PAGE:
Not everybody is going to need a screaming desktop computer with high-end 3D graphics to play virtual reality games in the next few months. For a lot of people, a middle-of-the-road machine will be more like it.
That’s why I took a look at the Lenovo Ideapad Y700 running 64-bit Windows 10. It’s one of those game machines for the rest of us who want to play something on the road without bringing along hardware that makes the Transportation Safety Administration alarm bells go off.
The laptop sells for $1,190 in the configuration I used. It can go for as low as $900. The Y700 came equipped with 16GB of main memory (DDR4). It had an Intel Core i7-6700HQ central processing unit with four dual-threaded cores running at 2.6 gigahertz. It also had a 15-inch display running at a resolution of 1920 x 1080, a Nvidia GeForce GTX 960M with 4GB of graphics memory, and a one terabyte hard disk drive. It was no slouch in this configuration.
What you’ll like
It’s got a pretty, all-black design with some nice red borders on the keys to make it sufficiently cool for gamers. It has nice JBL speakers on the sides and plenty of different jacks and slots so you can plug things into it. The keyboard is backlit, and the 15.6-inch screen has a wide viewing angle. It’s also not terribly heavy (at 5.7 pounds) to carry in one hand.
The machine is great at running games. I played a pretty lightweight game — That Dragon, Cancer — on it. It was very heavy and emotional material, but it didn’t tax the machine one bit. XCOM 2 also ran beautifully no matter what it was doing, from rendering scenes, loading massive maps, running cinematics, or just playing without interruptions. It was a little slower running Firewatch, which has some very pretty landscape scenes.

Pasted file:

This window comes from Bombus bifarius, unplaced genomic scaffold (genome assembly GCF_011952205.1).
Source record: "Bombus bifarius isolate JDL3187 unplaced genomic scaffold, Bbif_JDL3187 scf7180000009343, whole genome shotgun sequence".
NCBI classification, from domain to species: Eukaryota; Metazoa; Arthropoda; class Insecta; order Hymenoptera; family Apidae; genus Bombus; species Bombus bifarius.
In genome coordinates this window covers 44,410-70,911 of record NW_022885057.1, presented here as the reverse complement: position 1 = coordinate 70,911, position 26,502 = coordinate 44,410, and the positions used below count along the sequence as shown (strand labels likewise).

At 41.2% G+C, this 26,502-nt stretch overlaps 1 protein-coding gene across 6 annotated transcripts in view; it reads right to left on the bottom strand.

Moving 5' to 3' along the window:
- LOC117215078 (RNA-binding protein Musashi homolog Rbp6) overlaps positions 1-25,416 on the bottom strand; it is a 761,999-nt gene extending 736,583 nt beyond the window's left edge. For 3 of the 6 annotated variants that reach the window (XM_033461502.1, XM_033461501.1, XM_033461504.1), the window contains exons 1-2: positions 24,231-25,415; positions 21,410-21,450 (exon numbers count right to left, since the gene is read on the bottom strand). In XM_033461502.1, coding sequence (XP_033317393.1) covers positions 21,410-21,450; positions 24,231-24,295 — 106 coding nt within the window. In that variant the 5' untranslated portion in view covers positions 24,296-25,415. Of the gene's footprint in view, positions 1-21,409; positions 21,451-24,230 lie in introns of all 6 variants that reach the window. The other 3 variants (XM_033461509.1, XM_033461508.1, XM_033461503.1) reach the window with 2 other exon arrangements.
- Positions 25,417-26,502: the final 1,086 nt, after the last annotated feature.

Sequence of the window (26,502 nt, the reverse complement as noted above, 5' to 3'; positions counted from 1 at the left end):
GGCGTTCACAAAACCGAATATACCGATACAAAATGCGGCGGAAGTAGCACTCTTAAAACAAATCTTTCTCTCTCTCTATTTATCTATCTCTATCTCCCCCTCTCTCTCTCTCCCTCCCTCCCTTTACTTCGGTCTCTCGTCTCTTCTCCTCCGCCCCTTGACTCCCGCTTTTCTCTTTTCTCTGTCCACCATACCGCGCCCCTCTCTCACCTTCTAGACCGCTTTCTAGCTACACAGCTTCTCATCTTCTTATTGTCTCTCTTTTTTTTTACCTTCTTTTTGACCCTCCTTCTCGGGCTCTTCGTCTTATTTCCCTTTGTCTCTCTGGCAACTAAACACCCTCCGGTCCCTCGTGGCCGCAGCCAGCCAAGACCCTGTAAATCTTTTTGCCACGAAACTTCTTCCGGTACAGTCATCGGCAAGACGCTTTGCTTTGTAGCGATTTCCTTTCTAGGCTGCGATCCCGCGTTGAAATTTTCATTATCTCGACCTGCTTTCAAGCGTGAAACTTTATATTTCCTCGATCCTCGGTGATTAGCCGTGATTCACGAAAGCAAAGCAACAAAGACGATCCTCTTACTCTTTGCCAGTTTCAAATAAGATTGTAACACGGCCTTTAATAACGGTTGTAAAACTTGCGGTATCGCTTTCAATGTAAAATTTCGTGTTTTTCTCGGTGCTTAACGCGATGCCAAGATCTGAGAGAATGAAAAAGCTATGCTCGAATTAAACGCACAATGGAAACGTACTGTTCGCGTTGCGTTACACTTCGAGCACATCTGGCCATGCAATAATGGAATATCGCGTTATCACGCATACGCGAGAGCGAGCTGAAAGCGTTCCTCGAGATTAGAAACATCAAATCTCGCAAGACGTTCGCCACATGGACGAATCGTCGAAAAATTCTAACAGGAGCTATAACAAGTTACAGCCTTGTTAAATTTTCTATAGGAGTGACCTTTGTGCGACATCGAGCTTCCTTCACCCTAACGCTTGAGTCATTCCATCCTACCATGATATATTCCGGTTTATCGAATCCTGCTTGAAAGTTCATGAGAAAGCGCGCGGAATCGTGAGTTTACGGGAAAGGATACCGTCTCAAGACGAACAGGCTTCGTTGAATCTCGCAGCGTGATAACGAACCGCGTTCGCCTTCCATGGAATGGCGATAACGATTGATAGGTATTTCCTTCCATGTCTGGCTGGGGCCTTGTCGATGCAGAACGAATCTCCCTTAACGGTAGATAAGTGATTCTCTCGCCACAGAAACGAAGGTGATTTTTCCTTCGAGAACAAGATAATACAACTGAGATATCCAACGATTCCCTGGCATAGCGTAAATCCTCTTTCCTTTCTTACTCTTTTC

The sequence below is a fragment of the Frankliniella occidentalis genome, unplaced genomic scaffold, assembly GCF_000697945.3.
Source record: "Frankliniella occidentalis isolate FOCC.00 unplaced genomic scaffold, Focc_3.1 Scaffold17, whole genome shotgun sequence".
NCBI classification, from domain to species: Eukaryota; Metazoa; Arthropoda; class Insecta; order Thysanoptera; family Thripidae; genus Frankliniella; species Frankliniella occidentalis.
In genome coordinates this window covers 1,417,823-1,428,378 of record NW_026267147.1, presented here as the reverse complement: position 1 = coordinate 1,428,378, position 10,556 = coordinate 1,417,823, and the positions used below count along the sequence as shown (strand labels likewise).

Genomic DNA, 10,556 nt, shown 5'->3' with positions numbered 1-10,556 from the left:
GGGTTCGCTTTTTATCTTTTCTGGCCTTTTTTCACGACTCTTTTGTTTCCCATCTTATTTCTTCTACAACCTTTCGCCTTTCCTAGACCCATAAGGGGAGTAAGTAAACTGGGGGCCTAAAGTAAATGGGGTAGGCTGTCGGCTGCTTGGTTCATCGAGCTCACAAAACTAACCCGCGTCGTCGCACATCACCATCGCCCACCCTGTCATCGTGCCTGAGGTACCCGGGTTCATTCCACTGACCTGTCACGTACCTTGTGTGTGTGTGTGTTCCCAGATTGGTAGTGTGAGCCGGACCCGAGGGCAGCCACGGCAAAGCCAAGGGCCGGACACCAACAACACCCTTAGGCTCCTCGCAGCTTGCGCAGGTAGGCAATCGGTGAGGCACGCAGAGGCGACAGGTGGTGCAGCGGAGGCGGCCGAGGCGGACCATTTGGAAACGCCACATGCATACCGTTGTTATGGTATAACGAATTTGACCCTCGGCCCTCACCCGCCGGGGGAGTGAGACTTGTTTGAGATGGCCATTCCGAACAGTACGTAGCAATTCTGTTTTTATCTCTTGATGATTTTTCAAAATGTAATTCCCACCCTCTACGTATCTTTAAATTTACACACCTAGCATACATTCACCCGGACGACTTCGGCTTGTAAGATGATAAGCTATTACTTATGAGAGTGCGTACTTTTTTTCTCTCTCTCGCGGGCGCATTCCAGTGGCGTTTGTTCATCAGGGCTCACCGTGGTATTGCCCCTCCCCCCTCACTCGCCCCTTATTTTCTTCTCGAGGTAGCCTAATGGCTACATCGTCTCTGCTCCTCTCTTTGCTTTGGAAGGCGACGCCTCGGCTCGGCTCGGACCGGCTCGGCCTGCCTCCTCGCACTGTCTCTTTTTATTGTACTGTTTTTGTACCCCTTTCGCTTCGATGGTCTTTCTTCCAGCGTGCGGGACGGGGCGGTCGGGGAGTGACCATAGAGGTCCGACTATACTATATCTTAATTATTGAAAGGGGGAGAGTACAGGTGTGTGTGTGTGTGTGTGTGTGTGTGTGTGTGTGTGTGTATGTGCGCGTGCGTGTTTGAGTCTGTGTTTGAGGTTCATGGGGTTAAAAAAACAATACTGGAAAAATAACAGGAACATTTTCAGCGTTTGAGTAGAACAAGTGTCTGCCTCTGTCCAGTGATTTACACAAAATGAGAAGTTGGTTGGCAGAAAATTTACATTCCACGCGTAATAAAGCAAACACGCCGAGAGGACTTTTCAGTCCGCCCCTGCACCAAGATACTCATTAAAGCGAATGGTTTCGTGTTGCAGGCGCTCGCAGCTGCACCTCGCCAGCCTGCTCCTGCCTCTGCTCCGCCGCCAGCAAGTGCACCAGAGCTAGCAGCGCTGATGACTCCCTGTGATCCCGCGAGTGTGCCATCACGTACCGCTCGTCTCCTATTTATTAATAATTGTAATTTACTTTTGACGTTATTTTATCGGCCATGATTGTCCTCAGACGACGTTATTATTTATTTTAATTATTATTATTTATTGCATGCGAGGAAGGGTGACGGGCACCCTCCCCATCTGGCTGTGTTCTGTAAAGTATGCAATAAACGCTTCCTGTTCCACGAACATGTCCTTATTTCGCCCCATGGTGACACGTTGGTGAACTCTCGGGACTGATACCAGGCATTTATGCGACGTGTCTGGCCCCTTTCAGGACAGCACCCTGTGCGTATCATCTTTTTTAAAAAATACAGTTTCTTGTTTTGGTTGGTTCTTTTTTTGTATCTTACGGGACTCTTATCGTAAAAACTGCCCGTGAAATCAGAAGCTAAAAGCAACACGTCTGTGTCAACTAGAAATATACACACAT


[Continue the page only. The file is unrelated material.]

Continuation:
I ran the 3DMark benchmark on the machine, and it came out with reasonably good scores. On the Ice Storm 1.2 test, it came up with a score of 86,998, with a score of 126,894 on graphics, and a physics score of 41,420. On the First Strike demo, it scored 4,021, which was better than 30 percent of all results.
That score was better than the average 3,364 score for a typical gamer laptop in 2013, much better than a typical laptop at 1,479, and far better than an office PC from 2013 at an average of 520. But it was quite short of the 9,271 for a gaming PC that can run the Oculus Rift virtual reality headset. And it was way short of the 4K gaming PC at 17,805.
This means it’s going to be good at running some games, but it’s not going to keep you mesmerized with the latest and greatest games like Ashes of the Singularity.
Things you won’t like
I had a bad habit of eating chips while playing. So I got grease all over the nice keyboard and surface. And you could see it all.
And the fan is noisy when you’ve been playing it for a while. You won’t hear it over the game music or sound effects, particularly if you’ve got a headset plugged in. But it isn’t meant for use in a Zen garden.
It’s not a huge power hog as the Intel chip draws about 45 watts of power. The battery life at five hours is also fairly short. You won’t really want to play it without plugging into a wall.
It’s also not going to get you into the realm of virtual reality as you’ll need at least a Nvidia GeForce GTX 970 graphics card for that kind of play. It has the new USB 3.0 slot that provides power to the device, as well as a couple of extra USB 3.0 slots.
These are all fairly minor complaints. I enjoyed playing with the machine, and it’s been far too long since I reviewed some gamer hardware. As we all zoom forward for the world of VR, it’s not so bad to look in the rear-view mirror at the Lenovo Ideapad Y700.